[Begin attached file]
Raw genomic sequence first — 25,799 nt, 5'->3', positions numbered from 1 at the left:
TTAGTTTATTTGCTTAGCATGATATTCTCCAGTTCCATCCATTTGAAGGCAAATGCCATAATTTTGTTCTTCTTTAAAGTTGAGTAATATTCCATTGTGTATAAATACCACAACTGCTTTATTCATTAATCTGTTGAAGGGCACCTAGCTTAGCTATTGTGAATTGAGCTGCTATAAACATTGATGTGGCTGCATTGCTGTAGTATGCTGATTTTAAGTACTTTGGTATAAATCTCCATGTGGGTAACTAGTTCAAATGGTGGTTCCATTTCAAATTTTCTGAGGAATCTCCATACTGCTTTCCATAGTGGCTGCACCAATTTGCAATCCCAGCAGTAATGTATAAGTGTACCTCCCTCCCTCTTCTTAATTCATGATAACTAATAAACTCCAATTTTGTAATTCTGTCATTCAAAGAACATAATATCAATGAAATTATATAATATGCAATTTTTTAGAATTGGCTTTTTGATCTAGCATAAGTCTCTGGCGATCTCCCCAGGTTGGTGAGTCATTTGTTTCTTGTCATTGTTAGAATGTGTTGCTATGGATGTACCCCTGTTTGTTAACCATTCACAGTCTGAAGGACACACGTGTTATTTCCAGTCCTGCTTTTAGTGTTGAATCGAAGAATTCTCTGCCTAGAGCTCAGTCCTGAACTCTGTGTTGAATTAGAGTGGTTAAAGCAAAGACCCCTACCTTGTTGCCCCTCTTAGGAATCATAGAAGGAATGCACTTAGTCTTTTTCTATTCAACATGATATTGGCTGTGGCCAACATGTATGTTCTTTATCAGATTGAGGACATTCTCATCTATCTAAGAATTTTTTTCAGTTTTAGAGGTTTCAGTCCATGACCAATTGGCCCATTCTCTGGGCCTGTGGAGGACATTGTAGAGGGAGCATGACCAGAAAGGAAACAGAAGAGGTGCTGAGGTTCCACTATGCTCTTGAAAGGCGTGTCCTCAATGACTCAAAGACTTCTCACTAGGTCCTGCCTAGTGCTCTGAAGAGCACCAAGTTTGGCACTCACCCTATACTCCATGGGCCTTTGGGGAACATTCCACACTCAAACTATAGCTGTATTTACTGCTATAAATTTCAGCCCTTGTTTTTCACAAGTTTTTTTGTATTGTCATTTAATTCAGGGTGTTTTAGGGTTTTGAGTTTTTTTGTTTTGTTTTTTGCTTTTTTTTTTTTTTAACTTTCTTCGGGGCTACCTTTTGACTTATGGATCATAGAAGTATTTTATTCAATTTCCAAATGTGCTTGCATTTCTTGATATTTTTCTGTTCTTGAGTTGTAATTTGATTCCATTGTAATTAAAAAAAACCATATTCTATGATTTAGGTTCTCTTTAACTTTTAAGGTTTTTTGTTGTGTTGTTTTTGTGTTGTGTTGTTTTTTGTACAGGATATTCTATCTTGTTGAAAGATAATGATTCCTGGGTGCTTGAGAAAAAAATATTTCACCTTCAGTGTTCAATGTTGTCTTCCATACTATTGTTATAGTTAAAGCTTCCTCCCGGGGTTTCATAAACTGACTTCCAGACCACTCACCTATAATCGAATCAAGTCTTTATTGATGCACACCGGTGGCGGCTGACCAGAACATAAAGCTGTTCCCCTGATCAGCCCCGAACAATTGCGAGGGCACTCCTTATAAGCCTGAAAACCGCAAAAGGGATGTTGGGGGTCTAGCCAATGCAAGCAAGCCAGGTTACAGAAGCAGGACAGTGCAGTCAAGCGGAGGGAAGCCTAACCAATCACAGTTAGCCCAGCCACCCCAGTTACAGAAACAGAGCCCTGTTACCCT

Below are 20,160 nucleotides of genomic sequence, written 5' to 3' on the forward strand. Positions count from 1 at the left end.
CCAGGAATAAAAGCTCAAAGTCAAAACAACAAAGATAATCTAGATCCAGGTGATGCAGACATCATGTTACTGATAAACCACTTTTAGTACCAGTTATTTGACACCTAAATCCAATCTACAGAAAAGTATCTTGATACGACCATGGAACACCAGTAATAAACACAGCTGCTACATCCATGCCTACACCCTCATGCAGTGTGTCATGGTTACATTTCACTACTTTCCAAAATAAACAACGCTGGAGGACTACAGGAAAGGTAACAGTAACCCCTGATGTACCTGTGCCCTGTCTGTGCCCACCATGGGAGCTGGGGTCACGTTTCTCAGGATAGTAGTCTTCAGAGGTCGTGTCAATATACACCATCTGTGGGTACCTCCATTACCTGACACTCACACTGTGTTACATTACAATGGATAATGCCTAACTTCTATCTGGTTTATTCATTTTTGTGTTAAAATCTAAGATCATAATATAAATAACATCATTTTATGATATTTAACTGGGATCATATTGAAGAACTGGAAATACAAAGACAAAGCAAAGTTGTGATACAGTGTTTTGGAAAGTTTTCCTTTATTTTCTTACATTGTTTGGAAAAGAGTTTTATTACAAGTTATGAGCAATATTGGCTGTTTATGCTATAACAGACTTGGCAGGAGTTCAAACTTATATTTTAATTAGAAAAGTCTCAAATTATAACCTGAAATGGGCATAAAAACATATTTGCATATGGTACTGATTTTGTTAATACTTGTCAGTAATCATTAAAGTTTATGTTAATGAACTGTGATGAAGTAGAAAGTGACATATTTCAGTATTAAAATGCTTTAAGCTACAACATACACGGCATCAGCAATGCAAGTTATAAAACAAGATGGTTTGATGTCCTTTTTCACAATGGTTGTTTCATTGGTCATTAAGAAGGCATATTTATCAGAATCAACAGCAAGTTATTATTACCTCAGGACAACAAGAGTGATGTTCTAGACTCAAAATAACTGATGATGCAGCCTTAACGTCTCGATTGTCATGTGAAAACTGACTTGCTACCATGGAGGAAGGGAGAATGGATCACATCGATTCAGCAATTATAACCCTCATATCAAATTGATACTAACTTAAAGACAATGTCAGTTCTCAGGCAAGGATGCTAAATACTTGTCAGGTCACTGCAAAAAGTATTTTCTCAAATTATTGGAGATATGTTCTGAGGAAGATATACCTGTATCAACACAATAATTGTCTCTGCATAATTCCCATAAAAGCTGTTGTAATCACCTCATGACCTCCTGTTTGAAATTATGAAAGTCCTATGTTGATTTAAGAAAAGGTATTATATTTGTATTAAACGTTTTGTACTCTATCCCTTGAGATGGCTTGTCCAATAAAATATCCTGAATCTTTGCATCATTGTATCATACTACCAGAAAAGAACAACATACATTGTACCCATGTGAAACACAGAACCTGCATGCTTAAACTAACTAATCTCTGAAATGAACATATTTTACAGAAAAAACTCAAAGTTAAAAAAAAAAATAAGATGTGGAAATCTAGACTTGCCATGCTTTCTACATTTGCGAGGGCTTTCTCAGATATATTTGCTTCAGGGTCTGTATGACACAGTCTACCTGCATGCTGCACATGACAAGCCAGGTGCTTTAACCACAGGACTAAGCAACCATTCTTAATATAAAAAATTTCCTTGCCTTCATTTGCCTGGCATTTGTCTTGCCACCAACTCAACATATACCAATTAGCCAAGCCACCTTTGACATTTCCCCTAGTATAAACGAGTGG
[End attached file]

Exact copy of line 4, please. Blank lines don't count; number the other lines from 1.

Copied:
CCAGGAATAAAAGCTCAAAGTCAAAACAACAAAGATAATCTAGATCCAGGTGATGCAGACATCATGTTACTGATAAACCACTTTTAGTACCAGTTATTTGACACCTAAATCCAATCTACAGAAAAGTATCTTGATACGACCATGGAACACCAGTAATAAACACAGCTGCTACATCCATGCCTACACCCTCATGCAGTGTGTCATGGTTACATTTCACTACTTTCCAAAATAAACAACGCTGGAGGACTACAGGAAAGGTAACAGTAACCCCTGATGTACCTGTGCCCTGTCTGTGCCCACCATGGGAGCTGGGGTCACGTTTCTCAGGATAGTAGTCTTCAGAGGTCGTGTCAATATACACCATCTGTGGGTACCTCCATTACCTGACACTCACACTGTGTTACATTACAATGGATAATGCCTAACTTCTATCTGGTTTATTCATTTTTGTGTTAAAATCTAAGATCATAATATAAATAACATCATTTTATGATATTTAACTGGGATCATATTGAAGAACTGGAAATACAAAGACAAAGCAAAGTTGTGATACAGTGTTTTGGAAAGTTTTCCTTTATTTTCTTACATTGTTTGGAAAAGAGTTTTATTACAAGTTATGAGCAATATTGGCTGTTTATGCTATAACAGACTTGGCAGGAGTTCAAACTTATATTTTAATTAGAAAAGTCTCAAATTATAACCTGAAATGGGCATAAAAACATATTTGCATATGGTACTGATTTTGTTAATACTTGTCAGTAATCATTAAAGTTTATGTTAATGAACTGTGATGAAGTAGAAAGTGACATATTTCAGTATTAAAATGCTTTAAGCTACAACATACACGGCATCAGCAATGCAAGTTATAAAACAAGATGGTTTGATGTCCTTTTTCACAATGGTTGTTTCATTGGTCATTAAGAAGGCATATTTATCAGAATCAACAGCAAGTTATTATTACCTCAGGACAACAAGAGTGATGTTCTAGACTCAAAATAACTGATGATGCAGCCTTAACGTCTCGATTGTCATGTGAAAACTGACTTGCTACCATGGAGGAAGGGAGAATGGATCACATCGATTCAGCAATTATAACCCTCATATCAAATTGATACTAACTTAAAGACAATGTCAGTTCTCAGGCAAGGATGCTAAATACTTGTCAGGTCACTGCAAAAAGTATTTTCTCAAATTATTGGAGATATGTTCTGAGGAAGATATACCTGTATCAACACAATAATTGTCTCTGCATAATTCCCATAAAAGCTGTTGTAATCACCTCATGACCTCCTGTTTGAAATTATGAAAGTCCTATGTTGATTTAAGAAAAGGTATTATATTTGTATTAAACGTTTTGTACTCTATCCCTTGAGATGGCTTGTCCAATAAAATATCCTGAATCTTTGCATCATTGTATCATACTACCAGAAAAGAACAACATACATTGTACCCATGTGAAACACAGAACCTGCATGCTTAAACTAACTAATCTCTGAAATGAACATATTTTACAGAAAAAACTCAAAGTTAAAAAAAAAAATAAGATGTGGAAATCTAGACTTGCCATGCTTTCTACATTTGCGAGGGCTTTCTCAGATATATTTGCTTCAGGGTCTGTATGACACAGTCTACCTGCATGCTGCACATGACAAGCCAGGTGCTTTAACCACAGGACTAAGCAACCATTCTTAATATAAAAAATTTCCTTGCCTTCATTTGCCTGGCATTTGTCTTGCCACCAACTCAACATATACCAATTAGCCAAGCCACCTTTGACATTTCCCCTAGTATAAACGAGTGG